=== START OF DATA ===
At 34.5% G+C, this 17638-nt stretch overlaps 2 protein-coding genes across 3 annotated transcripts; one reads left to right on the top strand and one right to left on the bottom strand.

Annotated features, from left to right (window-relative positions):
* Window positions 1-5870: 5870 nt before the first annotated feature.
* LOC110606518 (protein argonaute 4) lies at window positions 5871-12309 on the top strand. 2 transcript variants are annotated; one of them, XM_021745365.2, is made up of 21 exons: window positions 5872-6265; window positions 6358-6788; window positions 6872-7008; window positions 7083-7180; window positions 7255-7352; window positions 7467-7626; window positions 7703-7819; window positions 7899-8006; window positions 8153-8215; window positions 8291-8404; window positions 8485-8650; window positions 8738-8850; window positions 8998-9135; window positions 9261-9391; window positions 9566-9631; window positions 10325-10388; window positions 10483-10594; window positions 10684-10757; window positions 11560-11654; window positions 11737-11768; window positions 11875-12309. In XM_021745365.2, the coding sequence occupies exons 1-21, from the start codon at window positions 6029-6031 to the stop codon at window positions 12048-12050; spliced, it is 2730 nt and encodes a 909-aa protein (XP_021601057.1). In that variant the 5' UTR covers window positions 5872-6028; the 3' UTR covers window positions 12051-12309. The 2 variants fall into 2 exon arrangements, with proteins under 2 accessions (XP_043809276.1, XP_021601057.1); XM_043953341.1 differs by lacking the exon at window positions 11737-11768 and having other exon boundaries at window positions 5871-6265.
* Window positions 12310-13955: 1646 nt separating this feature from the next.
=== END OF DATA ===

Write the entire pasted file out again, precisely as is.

At 34.5% G+C, this 17638-nt stretch overlaps 2 protein-coding genes across 3 annotated transcripts; one reads left to right on the top strand and one right to left on the bottom strand.

Annotated features, from left to right (window-relative positions):
* Window positions 1-5870: 5870 nt before the first annotated feature.
* LOC110606518 (protein argonaute 4) lies at window positions 5871-12309 on the top strand. 2 transcript variants are annotated; one of them, XM_021745365.2, is made up of 21 exons: window positions 5872-6265; window positions 6358-6788; window positions 6872-7008; window positions 7083-7180; window positions 7255-7352; window positions 7467-7626; window positions 7703-7819; window positions 7899-8006; window positions 8153-8215; window positions 8291-8404; window positions 8485-8650; window positions 8738-8850; window positions 8998-9135; window positions 9261-9391; window positions 9566-9631; window positions 10325-10388; window positions 10483-10594; window positions 10684-10757; window positions 11560-11654; window positions 11737-11768; window positions 11875-12309. In XM_021745365.2, the coding sequence occupies exons 1-21, from the start codon at window positions 6029-6031 to the stop codon at window positions 12048-12050; spliced, it is 2730 nt and encodes a 909-aa protein (XP_021601057.1). In that variant the 5' UTR covers window positions 5872-6028; the 3' UTR covers window positions 12051-12309. The 2 variants fall into 2 exon arrangements, with proteins under 2 accessions (XP_043809276.1, XP_021601057.1); XM_043953341.1 differs by lacking the exon at window positions 11737-11768 and having other exon boundaries at window positions 5871-6265.
* Window positions 12310-13955: 1646 nt separating this feature from the next.